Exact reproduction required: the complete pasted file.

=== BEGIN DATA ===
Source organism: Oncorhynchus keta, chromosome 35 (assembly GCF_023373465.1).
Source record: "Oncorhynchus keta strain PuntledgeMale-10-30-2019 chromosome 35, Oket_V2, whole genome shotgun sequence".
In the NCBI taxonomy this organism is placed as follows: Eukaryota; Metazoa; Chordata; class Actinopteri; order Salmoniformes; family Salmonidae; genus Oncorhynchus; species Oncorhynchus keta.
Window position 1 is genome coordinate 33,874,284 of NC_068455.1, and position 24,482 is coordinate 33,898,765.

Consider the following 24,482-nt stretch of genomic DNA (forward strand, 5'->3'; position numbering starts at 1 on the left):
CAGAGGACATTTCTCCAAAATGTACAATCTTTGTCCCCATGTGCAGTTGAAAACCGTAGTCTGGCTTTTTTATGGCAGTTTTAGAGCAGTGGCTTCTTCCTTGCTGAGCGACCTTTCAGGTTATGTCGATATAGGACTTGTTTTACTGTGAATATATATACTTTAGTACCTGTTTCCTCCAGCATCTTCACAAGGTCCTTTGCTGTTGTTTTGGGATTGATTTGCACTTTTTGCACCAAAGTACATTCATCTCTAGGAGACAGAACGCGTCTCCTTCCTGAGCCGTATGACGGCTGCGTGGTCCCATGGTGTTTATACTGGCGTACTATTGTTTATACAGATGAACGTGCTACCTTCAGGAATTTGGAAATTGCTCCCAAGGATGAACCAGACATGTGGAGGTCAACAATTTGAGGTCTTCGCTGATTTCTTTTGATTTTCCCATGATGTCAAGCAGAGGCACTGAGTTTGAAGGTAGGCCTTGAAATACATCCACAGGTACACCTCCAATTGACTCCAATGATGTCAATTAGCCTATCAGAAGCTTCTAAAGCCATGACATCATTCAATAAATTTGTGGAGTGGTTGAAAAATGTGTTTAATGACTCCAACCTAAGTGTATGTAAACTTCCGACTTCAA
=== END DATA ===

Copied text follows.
Source organism: Oncorhynchus keta, chromosome 35 (assembly GCF_023373465.1).
Source record: "Oncorhynchus keta strain PuntledgeMale-10-30-2019 chromosome 35, Oket_V2, whole genome shotgun sequence".
In the NCBI taxonomy this organism is placed as follows: Eukaryota; Metazoa; Chordata; class Actinopteri; order Salmoniformes; family Salmonidae; genus Oncorhynchus; species Oncorhynchus keta.
Window position 1 is genome coordinate 33,874,284 of NC_068455.1, and position 24,482 is coordinate 33,898,765.

Consider the following 24,482-nt stretch of genomic DNA (forward strand, 5'->3'; position numbering starts at 1 on the left):
CAGAGGACATTTCTCCAAAATGTACAATCTTTGTCCCCATGTGCAGTTGAAAACCGTAGTCTGGCTTTTTTATGGCAGTTTTAGAGCAGTGGCTTCTTCCTTGCTGAGCGACCTTTCAGGTTATGTCGATATAGGACTTGTTTTACTGTGAATATATATACTTTAGTACCTGTTTCCTCCAGCATCTTCACAAGGTCCTTTGCTGTTGTTTTGGGATTGATTTGCACTTTTTGCACCAAAGTACATTCATCTCTAGGAGACAGAACGCGTCTCCTTCCTGAGCCGTATGACGGCTGCGTGGTCCCATGGTGTTTATACTGGCGTACTATTGTTTATACAGATGAACGTGCTACCTTCAGGAATTTGGAAATTGCTCCCAAGGATGAACCAGACATGTGGAGGTCAACAATTTGAGGTCTTCGCTGATTTCTTTTGATTTTCCCATGATGTCAAGCAGAGGCACTGAGTTTGAAGGTAGGCCTTGAAATACATCCACAGGTACACCTCCAATTGACTCCAATGATGTCAATTAGCCTATCAGAAGCTTCTAAAGCCATGACATCATTCAATAAATTTGTGGAGTGGTTGAAAAATGTGTTTAATGACTCCAACCTAAGTGTATGTAAACTTCCGACTTCAA